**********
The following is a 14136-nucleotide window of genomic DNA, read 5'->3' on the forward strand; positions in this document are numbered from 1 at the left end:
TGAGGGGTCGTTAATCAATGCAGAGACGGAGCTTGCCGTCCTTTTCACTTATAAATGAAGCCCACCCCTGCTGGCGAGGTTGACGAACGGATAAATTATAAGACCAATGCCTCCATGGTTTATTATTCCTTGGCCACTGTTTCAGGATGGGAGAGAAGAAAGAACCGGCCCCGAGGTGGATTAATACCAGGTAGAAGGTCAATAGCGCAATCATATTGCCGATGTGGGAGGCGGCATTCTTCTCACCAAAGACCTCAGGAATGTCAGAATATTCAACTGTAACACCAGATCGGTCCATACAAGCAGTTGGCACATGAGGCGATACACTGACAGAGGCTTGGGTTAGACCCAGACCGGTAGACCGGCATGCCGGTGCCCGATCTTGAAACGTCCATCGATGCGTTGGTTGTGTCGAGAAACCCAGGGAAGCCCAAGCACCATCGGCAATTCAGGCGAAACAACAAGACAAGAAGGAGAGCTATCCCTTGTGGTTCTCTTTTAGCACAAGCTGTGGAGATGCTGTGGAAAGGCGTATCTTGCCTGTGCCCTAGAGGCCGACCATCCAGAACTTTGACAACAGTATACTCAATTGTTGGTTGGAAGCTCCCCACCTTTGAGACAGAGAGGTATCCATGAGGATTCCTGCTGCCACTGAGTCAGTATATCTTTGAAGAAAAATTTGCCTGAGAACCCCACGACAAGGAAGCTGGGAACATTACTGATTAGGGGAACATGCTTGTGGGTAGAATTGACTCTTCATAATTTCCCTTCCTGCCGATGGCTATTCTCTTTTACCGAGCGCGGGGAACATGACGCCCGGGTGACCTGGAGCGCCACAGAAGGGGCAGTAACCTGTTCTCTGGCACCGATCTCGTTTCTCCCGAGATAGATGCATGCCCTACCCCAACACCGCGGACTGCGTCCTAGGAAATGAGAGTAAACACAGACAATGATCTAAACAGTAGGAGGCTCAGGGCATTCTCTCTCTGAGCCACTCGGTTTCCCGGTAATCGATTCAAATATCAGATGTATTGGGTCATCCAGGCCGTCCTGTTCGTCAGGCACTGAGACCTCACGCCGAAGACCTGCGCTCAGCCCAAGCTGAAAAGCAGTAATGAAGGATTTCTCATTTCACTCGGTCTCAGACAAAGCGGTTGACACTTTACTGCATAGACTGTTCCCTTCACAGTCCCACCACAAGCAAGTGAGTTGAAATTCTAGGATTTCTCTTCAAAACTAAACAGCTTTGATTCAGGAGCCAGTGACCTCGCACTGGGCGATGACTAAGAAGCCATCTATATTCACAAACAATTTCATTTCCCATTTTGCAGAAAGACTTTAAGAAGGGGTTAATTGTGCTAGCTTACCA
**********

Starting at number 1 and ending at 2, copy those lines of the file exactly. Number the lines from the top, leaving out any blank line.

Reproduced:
The following is a 14136-nucleotide window of genomic DNA, read 5'->3' on the forward strand; positions in this document are numbered from 1 at the left end:
TGAGGGGTCGTTAATCAATGCAGAGACGGAGCTTGCCGTCCTTTTCACTTATAAATGAAGCCCACCCCTGCTGGCGAGGTTGACGAACGGATAAATTATAAGACCAATGCCTCCATGGTTTATTATTCCTTGGCCACTGTTTCAGGATGGGAGAGAAGAAAGAACCGGCCCCGAGGTGGATTAATACCAGGTAGAAGGTCAATAGCGCAATCATATTGCCGATGTGGGAGGCGGCATTCTTCTCACCAAAGACCTCAGGAATGTCAGAATATTCAACTGTAACACCAGATCGGTCCATACAAGCAGTTGGCACATGAGGCGATACACTGACAGAGGCTTGGGTTAGACCCAGACCGGTAGACCGGCATGCCGGTGCCCGATCTTGAAACGTCCATCGATGCGTTGGTTGTGTCGAGAAACCCAGGGAAGCCCAAGCACCATCGGCAATTCAGGCGAAACAACAAGACAAGAAGGAGAGCTATCCCTTGTGGTTCTCTTTTAGCACAAGCTGTGGAGATGCTGTGGAAAGGCGTATCTTGCCTGTGCCCTAGAGGCCGACCATCCAGAACTTTGACAACAGTATACTCAATTGTTGGTTGGAAGCTCCCCACCTTTGAGACAGAGAGGTATCCATGAGGATTCCTGCTGCCACTGAGTCAGTATATCTTTGAAGAAAAATTTGCCTGAGAACCCCACGACAAGGAAGCTGGGAACATTACTGATTAGGGGAACATGCTTGTGGGTAGAATTGACTCTTCATAATTTCCCTTCCTGCCGATGGCTATTCTCTTTTACCGAGCGCGGGGAACATGACGCCCGGGTGACCTGGAGCGCCACAGAAGGGGCAGTAACCTGTTCTCTGGCACCGATCTCGTTTCTCCCGAGATAGATGCATGCCCTACCCCAACACCGCGGACTGCGTCCTAGGAAATGAGAGTAAACACAGACAATGATCTAAACAGTAGGAGGCTCAGGGCATTCTCTCTCTGAGCCACTCGGTTTCCCGGTAATCGATTCAAATATCAGATGTATTGGGTCATCCAGGCCGTCCTGTTCGTCAGGCACTGAGACCTCACGCCGAAGACCTGCGCTCAGCCCAAGCTGAAAAGCAGTAATGAAGGATTTCTCATTTCACTCGGTCTCAGACAAAGCGGTTGACACTTTACTGCATAGACTGTTCCCTTCACAGTCCCACCACAAGCAAGTGAGTTGAAATTCTAGGATTTCTCTTCAAAACTAAACAGCTTTGATTCAGGAGCCAGTGACCTCGCACTGGGCGATGACTAAGAAGCCATCTATATTCACAAACAATTTCATTTCCCATTTTGCAGAAAGACTTTAAGAAGGGGTTAATTGTGCTAGCTTACCA